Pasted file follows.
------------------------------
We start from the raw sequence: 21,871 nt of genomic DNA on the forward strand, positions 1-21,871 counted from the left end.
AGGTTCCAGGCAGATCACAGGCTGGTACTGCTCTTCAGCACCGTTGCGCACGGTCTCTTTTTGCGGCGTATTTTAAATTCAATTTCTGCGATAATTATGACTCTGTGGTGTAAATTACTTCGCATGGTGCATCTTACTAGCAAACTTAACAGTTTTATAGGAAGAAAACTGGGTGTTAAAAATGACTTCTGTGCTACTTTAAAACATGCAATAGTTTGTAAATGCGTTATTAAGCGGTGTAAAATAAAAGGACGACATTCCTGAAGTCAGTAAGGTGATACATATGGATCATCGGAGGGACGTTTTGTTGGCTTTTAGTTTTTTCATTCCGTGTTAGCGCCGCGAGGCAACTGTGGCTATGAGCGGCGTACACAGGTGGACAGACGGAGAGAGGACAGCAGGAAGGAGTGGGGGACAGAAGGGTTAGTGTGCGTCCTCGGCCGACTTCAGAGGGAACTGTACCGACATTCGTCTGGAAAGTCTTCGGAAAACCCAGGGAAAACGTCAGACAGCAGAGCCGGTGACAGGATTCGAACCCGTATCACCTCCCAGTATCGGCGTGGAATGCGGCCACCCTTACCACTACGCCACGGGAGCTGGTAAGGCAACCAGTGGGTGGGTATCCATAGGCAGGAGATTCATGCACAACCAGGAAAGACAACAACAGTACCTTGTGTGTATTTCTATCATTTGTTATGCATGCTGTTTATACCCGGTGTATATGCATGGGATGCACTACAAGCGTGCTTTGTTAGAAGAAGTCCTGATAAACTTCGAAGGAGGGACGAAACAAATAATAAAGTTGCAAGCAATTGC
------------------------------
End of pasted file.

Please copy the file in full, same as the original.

We start from the raw sequence: 21,871 nt of genomic DNA on the forward strand, positions 1-21,871 counted from the left end.
AGGTTCCAGGCAGATCACAGGCTGGTACTGCTCTTCAGCACCGTTGCGCACGGTCTCTTTTTGCGGCGTATTTTAAATTCAATTTCTGCGATAATTATGACTCTGTGGTGTAAATTACTTCGCATGGTGCATCTTACTAGCAAACTTAACAGTTTTATAGGAAGAAAACTGGGTGTTAAAAATGACTTCTGTGCTACTTTAAAACATGCAATAGTTTGTAAATGCGTTATTAAGCGGTGTAAAATAAAAGGACGACATTCCTGAAGTCAGTAAGGTGATACATATGGATCATCGGAGGGACGTTTTGTTGGCTTTTAGTTTTTTCATTCCGTGTTAGCGCCGCGAGGCAACTGTGGCTATGAGCGGCGTACACAGGTGGACAGACGGAGAGAGGACAGCAGGAAGGAGTGGGGGACAGAAGGGTTAGTGTGCGTCCTCGGCCGACTTCAGAGGGAACTGTACCGACATTCGTCTGGAAAGTCTTCGGAAAACCCAGGGAAAACGTCAGACAGCAGAGCCGGTGACAGGATTCGAACCCGTATCACCTCCCAGTATCGGCGTGGAATGCGGCCACCCTTACCACTACGCCACGGGAGCTGGTAAGGCAACCAGTGGGTGGGTATCCATAGGCAGGAGATTCATGCACAACCAGGAAAGACAACAACAGTACCTTGTGTGTATTTCTATCATTTGTTATGCATGCTGTTTATACCCGGTGTATATGCATGGGATGCACTACAAGCGTGCTTTGTTAGAAGAAGTCCTGATAAACTTCGAAGGAGGGACGAAACAAATAATAAAGTTGCAAGCAATTGC